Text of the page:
Thomson Reuters: What are some of the other business implications?
John Grayston: Another thing to look at is U.K. companies producing or selling to countries that are outside the European Union on the basis of E.U. free trade agreements. For example, the E.U.-Korea agreement, E.U.-Canada, or E.U.-Japan.
The U.K. will not be a member state for the purposes of these agreements after it leaves, and that is on January 31, so it’s imminent. The E.U. has agreed that during the transitional period the U.K. will continue to benefit from these arrangements, but the third country involved also has to agree. For example, South Korea and the U.K. have already agreed that the terms of the E.U. free trade agreement will be continued during the transitional period and beyond until the U.K. and South Korea negotiate a new free trade agreement.
The reality is that companies have to plan in advance and the only logical approach is to take a worst-case scenario approach, which is generally the no-deal hard Brexit.
But Canada has not formally said it will carry on CETA (the Comprehensive Economic Trade Agreement between Canada and the E.U.) during the transitional period. Everybody’s expecting it to. I recently asked somebody on the U.K. negotiating team, though, and they said, “No, we’re still discussing this.” So, there are some little hiccups there that could happen on January 31.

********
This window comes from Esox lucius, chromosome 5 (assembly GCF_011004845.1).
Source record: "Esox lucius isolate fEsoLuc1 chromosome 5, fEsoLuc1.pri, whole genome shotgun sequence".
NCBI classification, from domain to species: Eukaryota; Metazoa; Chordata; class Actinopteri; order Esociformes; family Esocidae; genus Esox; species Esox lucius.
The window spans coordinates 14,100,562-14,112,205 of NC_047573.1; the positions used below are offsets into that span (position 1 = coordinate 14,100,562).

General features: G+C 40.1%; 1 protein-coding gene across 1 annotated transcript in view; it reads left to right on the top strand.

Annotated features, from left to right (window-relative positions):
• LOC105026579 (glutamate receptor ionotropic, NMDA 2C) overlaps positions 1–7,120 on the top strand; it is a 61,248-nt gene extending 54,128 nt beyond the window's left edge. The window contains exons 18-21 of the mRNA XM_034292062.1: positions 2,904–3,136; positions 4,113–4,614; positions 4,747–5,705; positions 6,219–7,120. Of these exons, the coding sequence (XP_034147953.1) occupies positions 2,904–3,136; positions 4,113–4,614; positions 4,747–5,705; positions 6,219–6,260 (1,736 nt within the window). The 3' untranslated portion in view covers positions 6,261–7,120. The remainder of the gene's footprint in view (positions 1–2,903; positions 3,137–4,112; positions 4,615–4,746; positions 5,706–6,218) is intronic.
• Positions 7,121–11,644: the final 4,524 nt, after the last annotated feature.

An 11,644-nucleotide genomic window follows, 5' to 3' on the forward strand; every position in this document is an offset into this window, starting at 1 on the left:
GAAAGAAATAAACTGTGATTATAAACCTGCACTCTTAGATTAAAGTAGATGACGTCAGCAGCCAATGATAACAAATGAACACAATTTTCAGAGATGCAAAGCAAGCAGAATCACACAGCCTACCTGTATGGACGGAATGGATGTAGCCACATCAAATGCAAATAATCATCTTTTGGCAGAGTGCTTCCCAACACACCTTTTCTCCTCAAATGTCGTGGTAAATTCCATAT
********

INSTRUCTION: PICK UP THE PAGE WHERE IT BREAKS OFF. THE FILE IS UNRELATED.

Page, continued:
I don’t think, at the end of the day, it’s likely to end up in a major dispute. I think something will be resolved. But let’s put it like this: It’s getting quite close to the line, and that affects producers in Canada who are selling to consumers or to intermediaries in the European Union, in the U.K., or under CETA, and it also affects U.K. producers who are exporting to Canada.
If the U.K. and Canada do not reach an agreement, companies would need to consider how best to alter their supply chains. There are a couple of relatively easy work-arounds, but nothing that would match the simplicity of applying CETA directly.
Thomson Reuters: What can companies do now to minimize their risk and seize opportunities?
John Grayston: The first thing to do is to keep watching! The story is far from over.
The reality is that companies have to plan in advance and the only logical approach is to take a worst-case scenario approach, which is generally the no-deal hard Brexit. Plan for this and then anything else will be a bonus. Of course, the problem here is that for many companies this involves very considerable investments with no certainty that they would be necessary. For many companies, the default position then becomes ‘wait and see.’
If change is to bring new opportunities, we need to look at the U.K. It will be in the U.K. that changes to customs and trade defense measures will take place. Industry will also need to focus on the detail of the E.U.-U.K. trade negotiations as well as the U.K.- U.S. negotiations, should they start in earnest.
It promises to be a busy and challenging year.